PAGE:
King Lear Power Corrupts Essay

1233 Words Nov 23rd, 2015 5 Pages
King Lear; Power Corrupts Absolutely For years, power has been known to blind people from what really matters in life; it can lead to the demise of a person if it is not used responsibly. Shakespeare’s King Lear demonstrates how, because it is a sign of dominance and control, power becomes the poison behind the character’s actions. The lengths they are willing to go to in order to obtain this power are the cause of their problems. The play takes place in an era of hierarchy, where everyone has a societal role. Power’s intoxicating influences the characters to act rashly, disregard the feelings and opinions of others, betray one another, and break tradition. It is for these reasons, and because power is so enticing, that it becomes …show more content…
Edmund was labeled the bastard child from birth because he was born out of wedlock. His mother was considered a whore, and Edmund was unfortunate enough to be the illegitimate child. Looked down upon by his society, it was unfathomable to him why he was seen as such a negative, unpleasant and despicable person, “For that I am some twelve or fourteen moonshines/ Lag of a brother? Why ‘bastard’? Wherefore ‘base’/ When my dimensions are as well compact/ my mind as generous, and my shape as true/ As honest madam’s issue? Why brand they us with/ ‘base’, with baseness, bastardy, base, base” (I.ii.5-15). Edmund’s desire for love and acceptance is also a desire to be considered an equal and not just a ‘bastard’. Edmund wanted what Edgar was soon to obtain so desperately that he was willing to sabotage his beloved brother and lie to his father. He goes as far as writing a note talking about his father Gloucester that shows his brother Edgar’s disloyalty:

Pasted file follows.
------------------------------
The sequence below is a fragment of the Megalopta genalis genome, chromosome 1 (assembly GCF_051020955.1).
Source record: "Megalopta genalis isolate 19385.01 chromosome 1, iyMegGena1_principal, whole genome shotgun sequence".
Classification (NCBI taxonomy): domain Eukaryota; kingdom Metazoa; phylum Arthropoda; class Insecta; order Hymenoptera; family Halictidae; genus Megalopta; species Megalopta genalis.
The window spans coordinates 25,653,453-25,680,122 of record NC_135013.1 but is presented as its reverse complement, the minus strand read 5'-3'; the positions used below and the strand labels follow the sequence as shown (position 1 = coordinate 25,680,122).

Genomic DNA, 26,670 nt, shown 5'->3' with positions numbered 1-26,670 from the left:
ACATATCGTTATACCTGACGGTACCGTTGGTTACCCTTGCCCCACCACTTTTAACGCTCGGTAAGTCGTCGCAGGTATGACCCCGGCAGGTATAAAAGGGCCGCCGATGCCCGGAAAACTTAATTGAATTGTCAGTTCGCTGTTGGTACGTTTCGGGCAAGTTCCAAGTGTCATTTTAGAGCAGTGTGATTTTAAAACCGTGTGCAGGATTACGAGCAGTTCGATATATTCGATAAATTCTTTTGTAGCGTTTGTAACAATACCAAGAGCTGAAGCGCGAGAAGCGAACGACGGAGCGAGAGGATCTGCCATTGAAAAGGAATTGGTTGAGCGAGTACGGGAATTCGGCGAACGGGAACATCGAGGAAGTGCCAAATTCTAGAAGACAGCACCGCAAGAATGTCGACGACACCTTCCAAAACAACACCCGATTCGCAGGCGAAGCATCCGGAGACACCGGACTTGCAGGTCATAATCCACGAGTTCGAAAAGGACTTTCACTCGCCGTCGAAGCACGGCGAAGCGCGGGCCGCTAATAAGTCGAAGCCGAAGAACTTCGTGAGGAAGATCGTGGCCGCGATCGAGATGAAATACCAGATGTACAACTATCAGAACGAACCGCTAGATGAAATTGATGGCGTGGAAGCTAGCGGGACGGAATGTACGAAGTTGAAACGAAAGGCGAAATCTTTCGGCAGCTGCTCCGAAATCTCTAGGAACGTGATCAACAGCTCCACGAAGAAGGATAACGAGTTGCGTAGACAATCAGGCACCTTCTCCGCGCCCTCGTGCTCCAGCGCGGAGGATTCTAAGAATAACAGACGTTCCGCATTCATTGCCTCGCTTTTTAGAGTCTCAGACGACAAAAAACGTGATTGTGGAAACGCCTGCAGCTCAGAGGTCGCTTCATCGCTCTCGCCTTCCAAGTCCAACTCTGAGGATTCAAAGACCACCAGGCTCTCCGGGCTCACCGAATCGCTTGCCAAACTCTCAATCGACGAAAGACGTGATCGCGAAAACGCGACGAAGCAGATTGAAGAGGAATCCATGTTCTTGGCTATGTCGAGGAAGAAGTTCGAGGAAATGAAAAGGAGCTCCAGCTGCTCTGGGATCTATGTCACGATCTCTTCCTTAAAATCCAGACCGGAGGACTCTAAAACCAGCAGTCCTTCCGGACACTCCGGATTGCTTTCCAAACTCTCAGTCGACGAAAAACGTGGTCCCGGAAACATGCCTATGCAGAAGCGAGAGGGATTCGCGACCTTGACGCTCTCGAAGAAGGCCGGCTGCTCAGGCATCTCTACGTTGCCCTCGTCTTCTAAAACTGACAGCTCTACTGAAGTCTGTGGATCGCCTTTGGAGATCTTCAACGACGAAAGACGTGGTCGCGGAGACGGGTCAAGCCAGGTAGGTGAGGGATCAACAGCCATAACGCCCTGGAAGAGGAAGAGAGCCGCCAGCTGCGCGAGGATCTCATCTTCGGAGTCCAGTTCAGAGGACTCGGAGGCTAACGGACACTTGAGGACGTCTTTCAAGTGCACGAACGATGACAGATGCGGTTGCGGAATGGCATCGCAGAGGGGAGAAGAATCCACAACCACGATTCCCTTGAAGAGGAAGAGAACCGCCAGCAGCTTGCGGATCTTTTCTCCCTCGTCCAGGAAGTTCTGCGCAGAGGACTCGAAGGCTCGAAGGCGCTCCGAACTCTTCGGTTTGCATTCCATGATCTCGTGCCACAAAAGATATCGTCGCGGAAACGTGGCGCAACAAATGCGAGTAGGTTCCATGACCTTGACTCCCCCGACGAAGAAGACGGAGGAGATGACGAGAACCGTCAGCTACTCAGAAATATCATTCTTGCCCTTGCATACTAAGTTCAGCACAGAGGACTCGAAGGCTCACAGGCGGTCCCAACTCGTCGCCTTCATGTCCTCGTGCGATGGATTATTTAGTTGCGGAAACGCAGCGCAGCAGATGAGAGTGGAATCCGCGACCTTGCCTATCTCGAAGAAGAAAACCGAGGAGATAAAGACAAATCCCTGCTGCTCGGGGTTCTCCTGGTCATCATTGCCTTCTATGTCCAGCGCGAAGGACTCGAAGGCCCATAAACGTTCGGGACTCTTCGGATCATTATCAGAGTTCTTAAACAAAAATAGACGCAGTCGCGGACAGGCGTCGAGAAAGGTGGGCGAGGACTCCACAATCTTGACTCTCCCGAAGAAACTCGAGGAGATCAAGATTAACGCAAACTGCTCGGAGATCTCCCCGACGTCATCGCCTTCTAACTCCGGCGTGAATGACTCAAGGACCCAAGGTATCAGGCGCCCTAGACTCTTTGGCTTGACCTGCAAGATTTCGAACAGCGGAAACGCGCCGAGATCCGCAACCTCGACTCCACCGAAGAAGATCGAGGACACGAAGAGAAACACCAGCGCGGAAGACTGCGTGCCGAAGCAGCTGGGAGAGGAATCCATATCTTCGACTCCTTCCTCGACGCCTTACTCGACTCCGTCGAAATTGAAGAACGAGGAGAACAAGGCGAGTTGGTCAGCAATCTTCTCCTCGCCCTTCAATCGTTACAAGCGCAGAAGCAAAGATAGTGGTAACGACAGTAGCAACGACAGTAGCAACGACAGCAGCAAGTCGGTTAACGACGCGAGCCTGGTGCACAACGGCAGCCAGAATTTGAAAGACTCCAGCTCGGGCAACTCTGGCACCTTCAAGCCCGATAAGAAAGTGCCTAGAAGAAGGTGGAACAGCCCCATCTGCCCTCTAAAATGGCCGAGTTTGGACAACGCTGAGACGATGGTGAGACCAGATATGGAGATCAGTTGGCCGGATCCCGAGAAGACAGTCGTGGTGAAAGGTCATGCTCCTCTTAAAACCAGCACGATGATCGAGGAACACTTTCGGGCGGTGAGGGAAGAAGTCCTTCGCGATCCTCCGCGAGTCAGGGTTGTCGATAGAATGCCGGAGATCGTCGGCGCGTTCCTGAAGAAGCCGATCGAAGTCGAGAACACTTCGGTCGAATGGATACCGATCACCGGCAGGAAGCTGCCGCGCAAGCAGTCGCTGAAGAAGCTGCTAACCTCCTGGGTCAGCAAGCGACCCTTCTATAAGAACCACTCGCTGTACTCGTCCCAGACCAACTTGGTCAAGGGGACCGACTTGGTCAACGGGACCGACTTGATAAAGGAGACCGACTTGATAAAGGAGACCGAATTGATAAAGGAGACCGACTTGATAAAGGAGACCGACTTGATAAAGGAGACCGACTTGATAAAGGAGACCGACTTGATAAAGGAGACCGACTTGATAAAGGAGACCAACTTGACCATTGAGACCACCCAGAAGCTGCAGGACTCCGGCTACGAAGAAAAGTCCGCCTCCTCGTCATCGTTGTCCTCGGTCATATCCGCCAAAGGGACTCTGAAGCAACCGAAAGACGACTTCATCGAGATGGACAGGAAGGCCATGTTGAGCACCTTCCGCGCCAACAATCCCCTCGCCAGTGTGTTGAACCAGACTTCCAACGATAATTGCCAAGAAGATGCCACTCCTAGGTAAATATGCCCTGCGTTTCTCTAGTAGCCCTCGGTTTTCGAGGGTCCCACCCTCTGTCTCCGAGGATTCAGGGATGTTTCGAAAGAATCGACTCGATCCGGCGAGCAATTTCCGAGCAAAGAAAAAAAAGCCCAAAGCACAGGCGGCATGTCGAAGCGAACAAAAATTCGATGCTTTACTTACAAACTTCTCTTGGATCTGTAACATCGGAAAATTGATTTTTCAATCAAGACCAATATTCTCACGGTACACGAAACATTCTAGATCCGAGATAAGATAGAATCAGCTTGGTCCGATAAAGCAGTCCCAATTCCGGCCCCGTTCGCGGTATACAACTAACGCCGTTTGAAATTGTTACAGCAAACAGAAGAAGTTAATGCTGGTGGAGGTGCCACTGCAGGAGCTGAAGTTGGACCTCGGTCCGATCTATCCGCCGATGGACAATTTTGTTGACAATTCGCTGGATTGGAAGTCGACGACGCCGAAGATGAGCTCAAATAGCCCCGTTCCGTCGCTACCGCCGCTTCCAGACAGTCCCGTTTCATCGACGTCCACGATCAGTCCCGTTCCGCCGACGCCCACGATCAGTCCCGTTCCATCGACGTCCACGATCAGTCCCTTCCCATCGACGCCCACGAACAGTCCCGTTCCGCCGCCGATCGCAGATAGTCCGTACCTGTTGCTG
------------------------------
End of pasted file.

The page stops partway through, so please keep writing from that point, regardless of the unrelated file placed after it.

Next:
This policy and reverence of age makes the world bitter to the best of our times, keeps our fortunes from us till our oldness cannot relish them./ I begin to find an idle and fond bondage in the oppression of aged tyranny, who sways not as it hath power but as it is suffered (I.ii.45-51). This letter demonstrates how Edmund truly feels, and how his frustrations fuels his need for power so he can break the label society placed upon him. His own anger and sadness

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